Watching, and challenging, the armed forces

IssueMay 2010
Feature by Emma Sangster

It’s difficult to avoid the feeling that the military are becoming increasingly embedded into civil society. With high-profile initiatives such as “Armed Forces Day”, lengthy media coverage of soldiers in Afghanistan and targeted recruitment campaigns online, on TV, on billboards and in our schools and communities, there is a growing urgency to resist the militarisation of our everyday lives.

A new campaigning network has been created to resource and empower groups and individuals taking action against the military presence within their communities. Forces Watch will work to increase public awareness of, and challenges to, unethical armed forces recruitment practices in the UK. It will also address human rights concerns within the armed forces and critique government campaigns that use the armed forces to promote uncritical support for military solutions to international problems.

The challenge is a serious one. In 2007-2008, the army spent 50% more on marketing and recruitment than in 2001-2002. In London alone, 40% of state secondary schools were visited by army recruiters in the 2008/09 academic year – and further education colleges are increasingly a target. In November 2009, the minister of state for the armed forces, Bill Rammell, stated ominously that: “We are investigating innovative methods of extending cadet provision to state school pupils which include working closely with the Department for Children Schools and Families.”

Other developments in recruitment show a deepening level of sophistication and reach. Adverts for the armed forces range of action toys, launched in 2009, are liberally shown on children’s TV; and the dressing up clothes are sized to fit children as young as five.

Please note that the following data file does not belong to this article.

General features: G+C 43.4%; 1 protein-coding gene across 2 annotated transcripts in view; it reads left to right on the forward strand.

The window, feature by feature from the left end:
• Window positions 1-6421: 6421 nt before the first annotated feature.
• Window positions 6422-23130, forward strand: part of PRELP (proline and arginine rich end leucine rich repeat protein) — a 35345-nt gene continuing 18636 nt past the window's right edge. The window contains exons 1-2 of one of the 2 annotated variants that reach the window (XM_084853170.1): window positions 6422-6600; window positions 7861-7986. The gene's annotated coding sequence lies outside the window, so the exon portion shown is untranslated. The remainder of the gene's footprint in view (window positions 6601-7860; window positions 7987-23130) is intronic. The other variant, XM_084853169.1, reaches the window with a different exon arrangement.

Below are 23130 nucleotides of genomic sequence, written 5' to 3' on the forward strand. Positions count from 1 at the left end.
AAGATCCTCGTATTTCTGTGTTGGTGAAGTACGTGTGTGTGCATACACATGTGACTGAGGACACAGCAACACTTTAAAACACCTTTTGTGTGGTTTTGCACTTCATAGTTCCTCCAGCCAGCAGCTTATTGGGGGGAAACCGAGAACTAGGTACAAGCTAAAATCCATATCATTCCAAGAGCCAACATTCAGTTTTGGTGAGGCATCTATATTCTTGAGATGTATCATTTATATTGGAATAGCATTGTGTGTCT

Arcades of death

The development of the “army showroom” concept and the “Start Thinking Soldier” internet and TV advertising campaign are initiatives which utilise the language and tools of computer games and simulation, which young people immediately relate to, and desire.

Army showrooms in Hackney, Hounslow and Bromley are all located in busy shopping centres, “to go fishing where the fish are” as the commander of regional recruiting in London has put it. With army vehicles, computer simulation and rifles to practice shooting with, the showrooms, one of which is explicitly a recruitment centre, are a deliberate move to bring the military into contact with as many people as possible.

The “Start Thinking Soldier” simulated scenarios invite participants to test their skills in a range of strangely anodyne battlefield challenges, including the virtual chance to “fire the Army’s latest sniper rifle” (although you are not allowed to actually shoot the enemy target). It publicises a range of events so that young people “[d]on’t miss out on the chance to get up close to the Army”.

It is not only the glamorising and sanitising of warfare and getting youngsters to start thinking like soldiers that has led to a recent increase in recruitment.